In November 1863, the Planter took part in a futile attack on Fort Sumter with Smalls as pilot under Captain James Nickerson. When the ship was caught in a deadly crossfire from Confederate shore batteries, the captain deserted his post and ran below deck, hiding in the coal bin. Smalls took command, keeping the guns firing while he used his encyclopedic knowledge of Charleston harbor to maneuver the damaged ship to safety.

A Naval Board of Inquiry dismissed Nickerson for cowardice, but Smalls was again regarded as a hero ...and was given his first command. His ship: the Planter, the same ship on which he had escaped two years earlier. In combat, Captain Smalls fought in 17 naval engagements; off duty, he studied with tutors to learn to read and write, skills which has been forbidden him as a slave.


When the war ended Smalls returned to Beaufort. Using the money he earned, he purchased the house in which he was born and moved his family into it (which now included two daughters and his recently freed mother). Smalls entered politics and served five non-consecutive terms in Congress. In 1897 the government belatedly recognized his wartime service by awarding him a $30-per-month veteran's pension.

Robert Smalls died in Beaufort in February 23, 1915. His home has since been designated a National Historic Landmark. A naval cargo vessel, the USS Robert Smalls, was named in his honor. Beside Small's grave is a statue with an inscription that sums up his life's work: "My people need no special defense, for the past history of this country proves them to be the equal of any people, anywhere. All they need is an equal chance in the battle of life."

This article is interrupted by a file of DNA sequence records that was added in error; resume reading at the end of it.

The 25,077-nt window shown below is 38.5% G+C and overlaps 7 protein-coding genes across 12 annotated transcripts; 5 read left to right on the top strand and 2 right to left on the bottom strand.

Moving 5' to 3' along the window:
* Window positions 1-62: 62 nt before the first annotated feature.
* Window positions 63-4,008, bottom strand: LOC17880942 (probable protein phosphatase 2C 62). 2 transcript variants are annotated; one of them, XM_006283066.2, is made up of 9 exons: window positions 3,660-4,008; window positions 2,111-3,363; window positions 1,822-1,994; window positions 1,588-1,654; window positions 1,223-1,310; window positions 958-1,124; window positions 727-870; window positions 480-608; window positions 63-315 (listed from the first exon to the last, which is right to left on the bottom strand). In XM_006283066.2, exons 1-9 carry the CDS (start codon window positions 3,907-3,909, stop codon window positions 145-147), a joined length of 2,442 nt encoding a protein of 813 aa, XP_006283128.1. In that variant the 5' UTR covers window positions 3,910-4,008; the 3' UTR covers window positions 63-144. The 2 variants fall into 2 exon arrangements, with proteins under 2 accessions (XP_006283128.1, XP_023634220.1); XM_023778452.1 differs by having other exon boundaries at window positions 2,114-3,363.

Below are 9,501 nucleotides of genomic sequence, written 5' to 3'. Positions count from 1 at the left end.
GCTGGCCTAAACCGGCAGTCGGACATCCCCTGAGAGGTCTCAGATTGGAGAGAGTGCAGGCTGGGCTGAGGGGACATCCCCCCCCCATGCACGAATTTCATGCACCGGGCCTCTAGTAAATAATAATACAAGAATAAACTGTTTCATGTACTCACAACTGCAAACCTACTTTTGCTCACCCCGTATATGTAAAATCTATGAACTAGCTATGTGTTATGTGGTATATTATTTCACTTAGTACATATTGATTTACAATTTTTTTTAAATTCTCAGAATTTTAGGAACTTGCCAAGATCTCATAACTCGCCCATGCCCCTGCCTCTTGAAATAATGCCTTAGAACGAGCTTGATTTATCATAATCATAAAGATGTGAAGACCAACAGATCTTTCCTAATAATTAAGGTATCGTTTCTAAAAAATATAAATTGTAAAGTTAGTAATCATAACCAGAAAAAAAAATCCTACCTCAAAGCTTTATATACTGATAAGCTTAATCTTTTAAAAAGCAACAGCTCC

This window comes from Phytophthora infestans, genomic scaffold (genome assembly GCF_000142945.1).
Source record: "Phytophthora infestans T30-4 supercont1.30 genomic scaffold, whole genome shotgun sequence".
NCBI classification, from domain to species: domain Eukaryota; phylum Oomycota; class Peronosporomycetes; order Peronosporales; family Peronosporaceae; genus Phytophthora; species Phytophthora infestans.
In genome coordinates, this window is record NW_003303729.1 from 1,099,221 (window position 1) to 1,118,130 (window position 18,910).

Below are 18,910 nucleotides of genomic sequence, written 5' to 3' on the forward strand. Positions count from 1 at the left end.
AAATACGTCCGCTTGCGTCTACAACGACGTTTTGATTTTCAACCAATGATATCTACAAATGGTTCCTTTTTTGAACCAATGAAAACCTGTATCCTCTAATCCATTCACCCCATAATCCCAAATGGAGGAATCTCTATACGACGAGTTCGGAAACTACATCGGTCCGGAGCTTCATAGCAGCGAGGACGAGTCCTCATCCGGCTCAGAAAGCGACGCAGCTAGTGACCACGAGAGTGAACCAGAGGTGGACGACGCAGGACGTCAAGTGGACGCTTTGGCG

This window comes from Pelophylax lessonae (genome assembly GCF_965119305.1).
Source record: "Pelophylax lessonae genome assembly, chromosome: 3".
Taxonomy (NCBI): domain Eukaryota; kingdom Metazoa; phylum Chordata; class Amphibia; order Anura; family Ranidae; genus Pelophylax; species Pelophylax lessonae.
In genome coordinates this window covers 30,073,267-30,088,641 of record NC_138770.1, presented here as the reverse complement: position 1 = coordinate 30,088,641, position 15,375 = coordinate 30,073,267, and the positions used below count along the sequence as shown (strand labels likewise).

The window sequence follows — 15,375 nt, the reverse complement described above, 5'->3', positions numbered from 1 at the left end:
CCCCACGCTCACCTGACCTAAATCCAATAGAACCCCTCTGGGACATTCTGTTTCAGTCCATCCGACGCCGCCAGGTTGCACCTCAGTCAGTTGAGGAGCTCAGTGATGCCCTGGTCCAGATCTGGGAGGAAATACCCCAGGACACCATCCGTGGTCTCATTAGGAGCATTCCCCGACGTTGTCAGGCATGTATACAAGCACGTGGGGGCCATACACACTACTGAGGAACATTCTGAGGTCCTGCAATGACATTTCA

The article above is reprinted with permission from Uncle John's Fast-Acting Long-Lasting Bathroom Reader.

Since 1988, the Bathroom Reader Institute had published a series of popular books containing irresistible bits of trivia and obscure yet fascinating facts.

If you like Neatorama, you'll love the Bathroom Reader Institute's books - go ahead and check 'em out!


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Great article. Typo: in the first paragraph of the Promotion section the first sentence reads: "In November 1963, the Planter took part..." That should probably be 1863, no?
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Robert Smalls was not the first black American sea captain. See the book Black Jacks: African American Seamen in the Age of Sail by W. Jeffrey Bolster. Harvard University Press, 1997. I've emailed Jeff asking for the name of the 1st. Kitt (
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From: Kitt Alexander []
> Sent: Sunday, March 04, 2012 4:27 PM
> To: Bolster, Jeff (author of Black Jacks: African American Seamen in the Age of Sail)
> Subject: 1st black American sea captain
> Hi, Jeff,
> Can you tell me who this would be?
> I've mislaid your book.
> Best,
> Kitt

Hi Kitt:
Time to buy another one!
Best known and best-documented would be Capt Paul Cuffe, from Westport Massachusetts, the son of an Ashanti man-slave and a Wampanoag mother. Cuffee owned, built, and commanded a number of commercial ocean-going vessels vessels. Next best-known, probably, was Capt Absalom Boston, of Nantucket, who commanded a whaleship during the 1830s. Of course there were many less-known or virtually unknown slaves who commanded small vessels in coastal waters in the Carolinas and the Caribbean, but not as free men, and not in ocean-going service.
> Hope this helps; and I hope you are well.
> Best, Jeff

Paul Cuffe (1759-1817)
Entrepreneur, sea captain, social activist, philanthropist, colonizationist and leader who fought for the empowerment of African Americans.

By Vanessa Julye

The 1842 seal of Captain Paul Cuffe, showing his brig Traveler in which he provided passage for freed slaves to Sierra Leone (photo courtesy New Bedford Whaling Museum).Paul Cuffe was born in Cuttyhunk, Massachusetts in a family of ten children. His father Kofi was a manumitted enslaved African and a member of the Akan tribe of Ghana. Paul Cuffee’s mother, Ruth Moses, was a Native American of the Wampanoag tribe from Martha’s Vineyard. Ebenezer Slocum, a Friend, purchased Kofi (later Cuffe Slocum) in the 1720s. Twenty-two years later John Slocum purchased Cuffe Slocum from his uncle and freed him in 1745.